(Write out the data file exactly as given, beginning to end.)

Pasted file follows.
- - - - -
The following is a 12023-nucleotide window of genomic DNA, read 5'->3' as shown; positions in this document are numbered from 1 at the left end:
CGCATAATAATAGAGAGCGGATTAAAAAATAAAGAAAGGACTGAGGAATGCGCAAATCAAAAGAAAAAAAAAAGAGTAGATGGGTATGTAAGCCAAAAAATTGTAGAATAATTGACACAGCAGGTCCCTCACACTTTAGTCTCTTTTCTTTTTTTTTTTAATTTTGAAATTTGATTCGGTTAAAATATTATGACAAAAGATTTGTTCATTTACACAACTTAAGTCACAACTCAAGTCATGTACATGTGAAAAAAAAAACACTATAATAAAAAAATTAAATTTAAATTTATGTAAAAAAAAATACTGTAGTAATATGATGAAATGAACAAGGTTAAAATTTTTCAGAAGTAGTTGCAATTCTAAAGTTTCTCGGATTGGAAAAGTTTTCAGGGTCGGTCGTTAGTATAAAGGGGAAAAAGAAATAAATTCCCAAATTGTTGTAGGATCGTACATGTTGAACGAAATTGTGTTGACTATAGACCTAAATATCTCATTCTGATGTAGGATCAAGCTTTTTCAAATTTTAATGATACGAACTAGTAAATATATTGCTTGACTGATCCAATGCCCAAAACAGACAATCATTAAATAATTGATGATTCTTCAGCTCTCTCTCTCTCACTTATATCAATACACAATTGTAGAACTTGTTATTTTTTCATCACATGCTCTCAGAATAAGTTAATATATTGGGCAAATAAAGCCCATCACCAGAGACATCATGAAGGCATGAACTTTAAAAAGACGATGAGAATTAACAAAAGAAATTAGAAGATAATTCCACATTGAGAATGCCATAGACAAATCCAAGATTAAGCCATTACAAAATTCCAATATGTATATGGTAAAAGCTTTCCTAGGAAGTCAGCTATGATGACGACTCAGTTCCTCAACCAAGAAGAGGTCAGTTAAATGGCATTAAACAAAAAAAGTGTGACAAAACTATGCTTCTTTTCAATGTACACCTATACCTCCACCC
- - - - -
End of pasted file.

The following is a 12023-nucleotide window of genomic DNA, read 5'->3' as shown; positions in this document are numbered from 1 at the left end:
CGCATAATAATAGAGAGCGGATTAAAAAATAAAGAAAGGACTGAGGAATGCGCAAATCAAAAGAAAAAAAAAAGAGTAGATGGGTATGTAAGCCAAAAAATTGTAGAATAATTGACACAGCAGGTCCCTCACACTTTAGTCTCTTTTCTTTTTTTTTTTAATTTTGAAATTTGATTCGGTTAAAATATTATGACAAAAGATTTGTTCATTTACACAACTTAAGTCACAACTCAAGTCATGTACATGTGAAAAAAAAAACACTATAATAAAAAAATTAAATTTAAATTTATGTAAAAAAAAATACTGTAGTAATATGATGAAATGAACAAGGTTAAAATTTTTCAGAAGTAGTTGCAATTCTAAAGTTTCTCGGATTGGAAAAGTTTTCAGGGTCGGTCGTTAGTATAAAGGGGAAAAAGAAATAAATTCCCAAATTGTTGTAGGATCGTACATGTTGAACGAAATTGTGTTGACTATAGACCTAAATATCTCATTCTGATGTAGGATCAAGCTTTTTCAAATTTTAATGATACGAACTAGTAAATATATTGCTTGACTGATCCAATGCCCAAAACAGACAATCATTAAATAATTGATGATTCTTCAGCTCTCTCTCTCTCACTTATATCAATACACAATTGTAGAACTTGTTATTTTTTCATCACATGCTCTCAGAATAAGTTAATATATTGGGCAAATAAAGCCCATCACCAGAGACATCATGAAGGCATGAACTTTAAAAAGACGATGAGAATTAACAAAAGAAATTAGAAGATAATTCCACATTGAGAATGCCATAGACAAATCCAAGATTAAGCCATTACAAAATTCCAATATGTATATGGTAAAAGCTTTCCTAGGAAGTCAGCTATGATGACGACTCAGTTCCTCAACCAAGAAGAGGTCAGTTAAATGGCATTAAACAAAAAAAGTGTGACAAAACTATGCTTCTTTTCAATGTACACCTATACCTCCACCC